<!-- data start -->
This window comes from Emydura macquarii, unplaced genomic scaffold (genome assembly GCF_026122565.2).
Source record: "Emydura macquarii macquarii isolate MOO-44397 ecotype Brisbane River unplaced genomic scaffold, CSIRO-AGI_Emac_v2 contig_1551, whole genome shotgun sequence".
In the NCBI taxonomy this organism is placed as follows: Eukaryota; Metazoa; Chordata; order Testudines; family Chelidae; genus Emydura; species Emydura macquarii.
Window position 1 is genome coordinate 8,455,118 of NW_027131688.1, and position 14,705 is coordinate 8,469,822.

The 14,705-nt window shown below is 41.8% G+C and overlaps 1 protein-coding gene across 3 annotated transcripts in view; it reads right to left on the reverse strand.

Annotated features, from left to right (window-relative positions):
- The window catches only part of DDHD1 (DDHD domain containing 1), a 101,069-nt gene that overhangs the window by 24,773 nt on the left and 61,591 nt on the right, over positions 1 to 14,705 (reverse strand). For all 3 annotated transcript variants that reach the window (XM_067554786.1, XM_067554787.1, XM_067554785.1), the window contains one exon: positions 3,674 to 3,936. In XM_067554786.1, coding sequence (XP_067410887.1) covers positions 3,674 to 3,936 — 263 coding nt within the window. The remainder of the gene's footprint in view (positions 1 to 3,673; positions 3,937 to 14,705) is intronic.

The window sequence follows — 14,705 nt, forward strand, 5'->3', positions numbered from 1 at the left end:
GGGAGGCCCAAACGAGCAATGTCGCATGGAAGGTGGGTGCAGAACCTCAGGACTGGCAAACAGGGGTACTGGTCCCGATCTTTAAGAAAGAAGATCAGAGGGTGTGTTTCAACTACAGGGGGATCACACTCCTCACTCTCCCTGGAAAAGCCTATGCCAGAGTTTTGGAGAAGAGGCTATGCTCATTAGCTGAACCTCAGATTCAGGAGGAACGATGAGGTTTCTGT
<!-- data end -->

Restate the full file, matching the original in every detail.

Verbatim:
This window comes from Emydura macquarii, unplaced genomic scaffold (genome assembly GCF_026122565.2).
Source record: "Emydura macquarii macquarii isolate MOO-44397 ecotype Brisbane River unplaced genomic scaffold, CSIRO-AGI_Emac_v2 contig_1551, whole genome shotgun sequence".
In the NCBI taxonomy this organism is placed as follows: Eukaryota; Metazoa; Chordata; order Testudines; family Chelidae; genus Emydura; species Emydura macquarii.
Window position 1 is genome coordinate 8,455,118 of NW_027131688.1, and position 14,705 is coordinate 8,469,822.

The 14,705-nt window shown below is 41.8% G+C and overlaps 1 protein-coding gene across 3 annotated transcripts in view; it reads right to left on the reverse strand.

Annotated features, from left to right (window-relative positions):
- The window catches only part of DDHD1 (DDHD domain containing 1), a 101,069-nt gene that overhangs the window by 24,773 nt on the left and 61,591 nt on the right, over positions 1 to 14,705 (reverse strand). For all 3 annotated transcript variants that reach the window (XM_067554786.1, XM_067554787.1, XM_067554785.1), the window contains one exon: positions 3,674 to 3,936. In XM_067554786.1, coding sequence (XP_067410887.1) covers positions 3,674 to 3,936 — 263 coding nt within the window. The remainder of the gene's footprint in view (positions 1 to 3,673; positions 3,937 to 14,705) is intronic.

The window sequence follows — 14,705 nt, forward strand, 5'->3', positions numbered from 1 at the left end:
GGGAGGCCCAAACGAGCAATGTCGCATGGAAGGTGGGTGCAGAACCTCAGGACTGGCAAACAGGGGTACTGGTCCCGATCTTTAAGAAAGAAGATCAGAGGGTGTGTTTCAACTACAGGGGGATCACACTCCTCACTCTCCCTGGAAAAGCCTATGCCAGAGTTTTGGAGAAGAGGCTATGCTCATTAGCTGAACCTCAGATTCAGGAGGAACGATGAGGTTTCTGT